GOP health bill: Benefit cuts for poor, tax cuts for rich
WASHINGTON — America’s poorest families would lose thousands of dollars in health benefits so that millionaires could get huge tax cuts under the Senate Republicans’ health bill, according to a new analysis.
The survey underscores the political difficulty of repealing and replacing Democrat Barack Obama’s health care law.
Families making less than $10,000 would lose, on average, more than $2,500 in annual benefits under the bill, once the plan is fully phased in. Families making more than $1 million a year would get tax cuts averaging about $50,000, according to an analysis released Tuesday by two nonpartisan research groups, the Health Policy Center and the Tax Policy Center.
Middle-income families — those making between $50,000 and $75,000 a year — would lose an average of $150 when the tax cuts and benefit cuts are combined.
Wealth shift: The bill represents a huge shift in wealth from the poorest to the richest Americans, one reason it is drawing opposition from some moderate Republicans. Some conservatives think the bill is too generous to the poor, creating a stalemate that has Republican Senate leaders scrambling to find a compromise.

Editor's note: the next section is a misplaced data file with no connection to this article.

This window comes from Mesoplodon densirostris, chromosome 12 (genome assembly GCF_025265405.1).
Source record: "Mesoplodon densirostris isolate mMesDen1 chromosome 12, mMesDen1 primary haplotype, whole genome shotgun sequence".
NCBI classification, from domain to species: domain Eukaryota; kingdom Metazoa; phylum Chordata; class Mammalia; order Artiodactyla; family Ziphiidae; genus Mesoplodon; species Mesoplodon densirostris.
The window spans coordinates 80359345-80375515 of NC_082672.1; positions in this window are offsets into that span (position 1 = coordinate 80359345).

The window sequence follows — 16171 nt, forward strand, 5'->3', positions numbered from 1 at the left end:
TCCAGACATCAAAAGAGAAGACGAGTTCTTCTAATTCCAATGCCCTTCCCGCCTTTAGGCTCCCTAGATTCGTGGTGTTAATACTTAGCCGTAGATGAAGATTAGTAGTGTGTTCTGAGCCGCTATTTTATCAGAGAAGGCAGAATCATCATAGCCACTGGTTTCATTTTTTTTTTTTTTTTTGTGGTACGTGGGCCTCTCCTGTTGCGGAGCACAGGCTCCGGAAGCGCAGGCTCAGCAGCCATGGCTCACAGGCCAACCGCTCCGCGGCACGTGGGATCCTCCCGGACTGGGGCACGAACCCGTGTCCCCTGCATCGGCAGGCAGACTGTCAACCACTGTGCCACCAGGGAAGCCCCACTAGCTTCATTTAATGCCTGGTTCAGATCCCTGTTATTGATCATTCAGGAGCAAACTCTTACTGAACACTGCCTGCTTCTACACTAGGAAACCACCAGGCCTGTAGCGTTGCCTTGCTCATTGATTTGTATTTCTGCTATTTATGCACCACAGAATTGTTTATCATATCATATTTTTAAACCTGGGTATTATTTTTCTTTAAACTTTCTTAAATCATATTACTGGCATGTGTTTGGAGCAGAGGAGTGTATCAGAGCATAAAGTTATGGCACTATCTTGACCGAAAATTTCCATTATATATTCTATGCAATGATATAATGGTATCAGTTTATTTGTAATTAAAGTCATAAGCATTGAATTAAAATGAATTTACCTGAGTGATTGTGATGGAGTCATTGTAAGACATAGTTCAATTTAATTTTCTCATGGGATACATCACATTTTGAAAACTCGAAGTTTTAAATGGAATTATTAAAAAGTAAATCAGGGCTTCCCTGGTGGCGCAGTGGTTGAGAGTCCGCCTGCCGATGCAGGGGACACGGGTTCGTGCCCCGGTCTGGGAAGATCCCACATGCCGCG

“What drives the story is repealing high-income surtaxes and reducing Medicaid. The low-income folks are also losing health insurance credits,” said Gordon Mermin, a senior research associate at the Tax Policy Center.
The Tax Policy Center is a joint venture by the Urban Institute and the Brookings Institution. The Health Policy Center is part of the Urban Institute.
In all, the Senate bill cuts Medicaid, the health insurance program for the poor, by $772 billion over the next decade, according to the nonpartisan Congressional Budget Office. It cuts taxes by $700 billion, with most of the benefits going to corporations and high-income families.
Investors win: The biggest tax cut would save wealthy investors about $172 billion over the next decade.
Obama’s health law enacted an additional 3.8 percent tax on investment income for married couples making more than $250,000 a year and individuals making more than $125,000. The Senate bill would repeal the tax this year.
About 90 percent of the benefit from repealing the tax would go to the top 1 percent of earners, who make $700,000 or more, according to the Tax Policy Center.
Several Republican senators have floated the idea of keeping the tax.
Medicare payroll tax: The bill would also repeal a new Medicare payroll tax on high-income families, saving them about $59 billion over the next decade. Obama’s health law enacted an additional 0.9 percent payroll tax on wages above $250,000 for married couples and above $125,000 for individuals. The Senate bill would repeal the tax in 2023.
Some lower-income families would get tax cuts, too. But for most, they would be overshadowed by cuts in health benefits.
The bill would repeal a tax penalty for people who do not get health insurance, saving them $38 billion over the next decade.
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